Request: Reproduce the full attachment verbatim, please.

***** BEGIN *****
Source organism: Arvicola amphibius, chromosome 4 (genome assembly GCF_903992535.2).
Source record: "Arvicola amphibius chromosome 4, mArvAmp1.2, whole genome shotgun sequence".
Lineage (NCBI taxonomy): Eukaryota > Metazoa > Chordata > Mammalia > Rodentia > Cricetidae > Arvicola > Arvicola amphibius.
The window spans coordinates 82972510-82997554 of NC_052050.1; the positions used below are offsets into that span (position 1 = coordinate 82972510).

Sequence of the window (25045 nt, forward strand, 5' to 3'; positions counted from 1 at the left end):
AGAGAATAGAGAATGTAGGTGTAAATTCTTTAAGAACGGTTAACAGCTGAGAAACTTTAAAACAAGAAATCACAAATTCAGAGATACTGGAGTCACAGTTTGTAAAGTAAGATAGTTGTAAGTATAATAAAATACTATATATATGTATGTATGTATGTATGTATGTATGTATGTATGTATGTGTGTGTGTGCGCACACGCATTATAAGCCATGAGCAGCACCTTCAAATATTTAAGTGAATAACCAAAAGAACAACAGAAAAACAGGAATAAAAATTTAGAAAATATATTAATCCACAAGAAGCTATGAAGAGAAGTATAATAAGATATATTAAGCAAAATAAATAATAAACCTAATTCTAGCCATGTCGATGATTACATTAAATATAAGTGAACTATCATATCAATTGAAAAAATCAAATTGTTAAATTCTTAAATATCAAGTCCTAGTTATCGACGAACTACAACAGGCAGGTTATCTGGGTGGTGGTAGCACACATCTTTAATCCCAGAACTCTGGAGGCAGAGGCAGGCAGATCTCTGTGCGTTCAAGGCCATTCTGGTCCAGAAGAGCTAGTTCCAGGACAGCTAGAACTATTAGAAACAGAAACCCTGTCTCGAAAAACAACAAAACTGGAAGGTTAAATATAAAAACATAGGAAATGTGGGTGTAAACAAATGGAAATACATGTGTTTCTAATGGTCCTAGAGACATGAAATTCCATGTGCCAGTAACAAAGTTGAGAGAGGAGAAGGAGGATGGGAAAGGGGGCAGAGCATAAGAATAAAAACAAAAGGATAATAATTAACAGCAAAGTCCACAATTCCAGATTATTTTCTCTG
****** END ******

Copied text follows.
Source organism: Arvicola amphibius, chromosome 4 (genome assembly GCF_903992535.2).
Source record: "Arvicola amphibius chromosome 4, mArvAmp1.2, whole genome shotgun sequence".
Lineage (NCBI taxonomy): Eukaryota > Metazoa > Chordata > Mammalia > Rodentia > Cricetidae > Arvicola > Arvicola amphibius.
The window spans coordinates 82972510-82997554 of NC_052050.1; the positions used below are offsets into that span (position 1 = coordinate 82972510).

Sequence of the window (25045 nt, forward strand, 5' to 3'; positions counted from 1 at the left end):
AGAGAATAGAGAATGTAGGTGTAAATTCTTTAAGAACGGTTAACAGCTGAGAAACTTTAAAACAAGAAATCACAAATTCAGAGATACTGGAGTCACAGTTTGTAAAGTAAGATAGTTGTAAGTATAATAAAATACTATATATATGTATGTATGTATGTATGTATGTATGTATGTATGTATGTGTGTGTGTGCGCACACGCATTATAAGCCATGAGCAGCACCTTCAAATATTTAAGTGAATAACCAAAAGAACAACAGAAAAACAGGAATAAAAATTTAGAAAATATATTAATCCACAAGAAGCTATGAAGAGAAGTATAATAAGATATATTAAGCAAAATAAATAATAAACCTAATTCTAGCCATGTCGATGATTACATTAAATATAAGTGAACTATCATATCAATTGAAAAAATCAAATTGTTAAATTCTTAAATATCAAGTCCTAGTTATCGACGAACTACAACAGGCAGGTTATCTGGGTGGTGGTAGCACACATCTTTAATCCCAGAACTCTGGAGGCAGAGGCAGGCAGATCTCTGTGCGTTCAAGGCCATTCTGGTCCAGAAGAGCTAGTTCCAGGACAGCTAGAACTATTAGAAACAGAAACCCTGTCTCGAAAAACAACAAAACTGGAAGGTTAAATATAAAAACATAGGAAATGTGGGTGTAAACAAATGGAAATACATGTGTTTCTAATGGTCCTAGAGACATGAAATTCCATGTGCCAGTAACAAAGTTGAGAGAGGAGAAGGAGGATGGGAAAGGGGGCAGAGCATAAGAATAAAAACAAAAGGATAATAATTAACAGCAAAGTCCACAATTCCAGATTATTTTCTCTG